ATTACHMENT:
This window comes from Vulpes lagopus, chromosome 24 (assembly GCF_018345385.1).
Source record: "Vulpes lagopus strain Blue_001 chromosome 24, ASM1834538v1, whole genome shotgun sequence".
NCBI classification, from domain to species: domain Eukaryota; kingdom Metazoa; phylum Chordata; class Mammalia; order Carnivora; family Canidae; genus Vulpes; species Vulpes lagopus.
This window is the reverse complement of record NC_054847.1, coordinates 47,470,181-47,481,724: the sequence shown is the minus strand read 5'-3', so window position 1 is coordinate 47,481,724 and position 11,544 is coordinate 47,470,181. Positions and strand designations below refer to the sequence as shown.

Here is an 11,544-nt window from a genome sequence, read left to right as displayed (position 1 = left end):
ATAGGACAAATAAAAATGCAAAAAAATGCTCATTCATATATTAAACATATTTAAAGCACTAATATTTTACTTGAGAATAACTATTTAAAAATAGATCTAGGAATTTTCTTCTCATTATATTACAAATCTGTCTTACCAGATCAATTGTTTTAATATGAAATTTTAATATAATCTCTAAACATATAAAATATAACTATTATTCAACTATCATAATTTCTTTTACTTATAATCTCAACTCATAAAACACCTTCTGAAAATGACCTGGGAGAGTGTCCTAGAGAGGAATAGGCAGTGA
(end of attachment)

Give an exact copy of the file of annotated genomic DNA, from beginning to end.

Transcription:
This window comes from Vulpes lagopus, chromosome 24 (assembly GCF_018345385.1).
Source record: "Vulpes lagopus strain Blue_001 chromosome 24, ASM1834538v1, whole genome shotgun sequence".
NCBI classification, from domain to species: domain Eukaryota; kingdom Metazoa; phylum Chordata; class Mammalia; order Carnivora; family Canidae; genus Vulpes; species Vulpes lagopus.
This window is the reverse complement of record NC_054847.1, coordinates 47,470,181-47,481,724: the sequence shown is the minus strand read 5'-3', so window position 1 is coordinate 47,481,724 and position 11,544 is coordinate 47,470,181. Positions and strand designations below refer to the sequence as shown.

Here is an 11,544-nt window from a genome sequence, read left to right as displayed (position 1 = left end):
ATAGGACAAATAAAAATGCAAAAAAATGCTCATTCATATATTAAACATATTTAAAGCACTAATATTTTACTTGAGAATAACTATTTAAAAATAGATCTAGGAATTTTCTTCTCATTATATTACAAATCTGTCTTACCAGATCAATTGTTTTAATATGAAATTTTAATATAATCTCTAAACATATAAAATATAACTATTATTCAACTATCATAATTTCTTTTACTTATAATCTCAACTCATAAAACACCTTCTGAAAATGACCTGGGAGAGTGTCCTAGAGAGGAATAGGCAGTGA